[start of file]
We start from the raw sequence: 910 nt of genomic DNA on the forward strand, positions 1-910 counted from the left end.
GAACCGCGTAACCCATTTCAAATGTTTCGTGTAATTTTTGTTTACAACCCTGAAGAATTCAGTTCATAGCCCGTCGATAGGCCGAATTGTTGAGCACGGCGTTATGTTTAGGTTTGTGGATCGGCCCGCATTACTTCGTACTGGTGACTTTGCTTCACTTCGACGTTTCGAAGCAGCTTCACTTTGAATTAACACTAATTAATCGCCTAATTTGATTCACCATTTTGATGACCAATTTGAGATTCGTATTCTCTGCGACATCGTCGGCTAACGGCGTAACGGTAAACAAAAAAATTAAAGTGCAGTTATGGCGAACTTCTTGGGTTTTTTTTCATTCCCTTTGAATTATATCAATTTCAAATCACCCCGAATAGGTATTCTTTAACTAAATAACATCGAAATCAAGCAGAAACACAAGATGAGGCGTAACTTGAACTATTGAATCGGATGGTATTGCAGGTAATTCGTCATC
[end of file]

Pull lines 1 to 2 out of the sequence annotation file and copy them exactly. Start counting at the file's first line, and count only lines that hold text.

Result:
We start from the raw sequence: 910 nt of genomic DNA on the forward strand, positions 1-910 counted from the left end.
GAACCGCGTAACCCATTTCAAATGTTTCGTGTAATTTTTGTTTACAACCCTGAAGAATTCAGTTCATAGCCCGTCGATAGGCCGAATTGTTGAGCACGGCGTTATGTTTAGGTTTGTGGATCGGCCCGCATTACTTCGTACTGGTGACTTTGCTTCACTTCGACGTTTCGAAGCAGCTTCACTTTGAATTAACACTAATTAATCGCCTAATTTGATTCACCATTTTGATGACCAATTTGAGATTCGTATTCTCTGCGACATCGTCGGCTAACGGCGTAACGGTAAACAAAAAAATTAAAGTGCAGTTATGGCGAACTTCTTGGGTTTTTTTTCATTCCCTTTGAATTATATCAATTTCAAATCACCCCGAATAGGTATTCTTTAACTAAATAACATCGAAATCAAGCAGAAACACAAGATGAGGCGTAACTTGAACTATTGAATCGGATGGTATTGCAGGTAATTCGTCATC